The New America Fellows Program supports talented journalists, academics and other public policy analysts who offer a fresh and often unpredictable perspective on the major challenges facing our society.

Apply to be a 2016 New America Fellow

Fellows

The New America Fellows Program awards fellowships to original thinkers eager to advance a better understanding of policy challenges facing our society.

Books

All Books

Recent Content

in the news | April 22, 2015 | Fellows

Could John Hinckley - the man who shot Ronald Reagan - be released?

"There was a lot of shock, there was anger," recalled Julian Zelizer, a presidential historian at Princeton University. "Reagan himself talked about how the law was too easy on criminals and this played right into that. There were many people who were skeptical that insanity was a legitimate defense after an assassination attempt on the American president...I think the popular assumption is if you try to assassinate the president - and actually shoot the president - you're gonna be in jail for life."

Recent Content

in the news | April 19, 2015 | Fellows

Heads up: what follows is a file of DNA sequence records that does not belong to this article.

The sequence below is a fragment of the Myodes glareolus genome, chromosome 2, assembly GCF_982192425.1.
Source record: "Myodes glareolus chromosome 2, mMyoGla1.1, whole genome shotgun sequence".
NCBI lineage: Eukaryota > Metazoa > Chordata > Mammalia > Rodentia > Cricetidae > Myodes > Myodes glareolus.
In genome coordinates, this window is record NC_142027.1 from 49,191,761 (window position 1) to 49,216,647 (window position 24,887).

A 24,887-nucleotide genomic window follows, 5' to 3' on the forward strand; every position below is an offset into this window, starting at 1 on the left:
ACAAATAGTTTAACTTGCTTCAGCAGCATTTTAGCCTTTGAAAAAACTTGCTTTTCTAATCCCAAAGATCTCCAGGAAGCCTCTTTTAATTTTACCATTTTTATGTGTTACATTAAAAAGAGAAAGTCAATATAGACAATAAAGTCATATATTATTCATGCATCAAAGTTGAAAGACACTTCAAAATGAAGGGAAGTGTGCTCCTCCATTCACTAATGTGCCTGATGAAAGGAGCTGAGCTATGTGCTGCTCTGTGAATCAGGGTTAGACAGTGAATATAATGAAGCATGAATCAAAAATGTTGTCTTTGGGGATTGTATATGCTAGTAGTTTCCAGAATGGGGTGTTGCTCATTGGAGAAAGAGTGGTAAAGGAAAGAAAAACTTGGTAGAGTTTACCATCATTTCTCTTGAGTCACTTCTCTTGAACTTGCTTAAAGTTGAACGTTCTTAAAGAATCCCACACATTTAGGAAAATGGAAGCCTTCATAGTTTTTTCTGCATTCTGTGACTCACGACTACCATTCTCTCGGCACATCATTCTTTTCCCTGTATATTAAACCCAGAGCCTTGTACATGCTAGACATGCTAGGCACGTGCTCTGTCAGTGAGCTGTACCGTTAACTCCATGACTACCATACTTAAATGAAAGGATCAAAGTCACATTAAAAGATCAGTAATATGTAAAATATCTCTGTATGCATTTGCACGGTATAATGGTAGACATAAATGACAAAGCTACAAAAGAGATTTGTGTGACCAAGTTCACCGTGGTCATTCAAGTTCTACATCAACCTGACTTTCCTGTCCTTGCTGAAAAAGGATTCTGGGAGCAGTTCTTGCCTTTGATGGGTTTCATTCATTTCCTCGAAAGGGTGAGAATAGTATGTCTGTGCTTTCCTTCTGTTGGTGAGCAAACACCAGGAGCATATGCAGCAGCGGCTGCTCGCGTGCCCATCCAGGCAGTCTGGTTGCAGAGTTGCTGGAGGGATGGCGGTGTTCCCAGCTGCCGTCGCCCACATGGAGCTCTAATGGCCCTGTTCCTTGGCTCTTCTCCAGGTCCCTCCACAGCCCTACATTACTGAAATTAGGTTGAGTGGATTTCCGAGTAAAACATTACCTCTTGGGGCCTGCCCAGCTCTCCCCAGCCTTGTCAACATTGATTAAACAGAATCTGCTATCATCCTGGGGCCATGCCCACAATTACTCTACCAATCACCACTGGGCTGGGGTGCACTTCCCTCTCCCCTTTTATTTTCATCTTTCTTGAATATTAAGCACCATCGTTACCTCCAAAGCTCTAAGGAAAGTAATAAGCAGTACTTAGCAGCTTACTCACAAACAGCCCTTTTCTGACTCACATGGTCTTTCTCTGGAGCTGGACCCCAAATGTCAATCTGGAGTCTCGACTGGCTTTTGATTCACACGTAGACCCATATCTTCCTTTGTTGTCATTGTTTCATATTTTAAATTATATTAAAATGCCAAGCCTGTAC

Biggest campaign mistakes thus far

Although the campaign has barely begun, most of the candidates -- and some probable candidates -- are already starting to make mistakes. Most of the mistakes will simply be blips along the way, but some of them might end up being more damaging if they feed into negative perceptions that voters have about the candidates.

Recent Content

in the news | April 18, 2015 | Fellows

Chris Christie's Comeback Tour Might Have One Catch

Julian Zelizer, a Princeton University professor of history and political science who tracks Christie, said the call for ending Social Security payments to those making $200,000 or more in additional income was certain to hurt his standing with older voters."He's just trying to get back in the game and get some attention—in that respect he got what he wanted," Zelizer said. "But it may not be enough and in the long-run he said some things that could hurt him."

Recent Content

Recent Content

in the news | April 17, 2015 | Fellows

How LBJ's 'Great Society' Came To Be

Julian Zelizer, a professor of history and public affairs at Princeton University and the author of The Fierce Urgency of Now: Lyndon Johnson, Congress, and the Battle for the Great Society (Penguin Press, 2015), discusses the many forces that came together fifty years ago to shape Medicare and Medicaid, the Civil Rights Act and the Voting Rights Act, the War on Poverty and more -- the legislation that President Johnson labeled the "Great Society."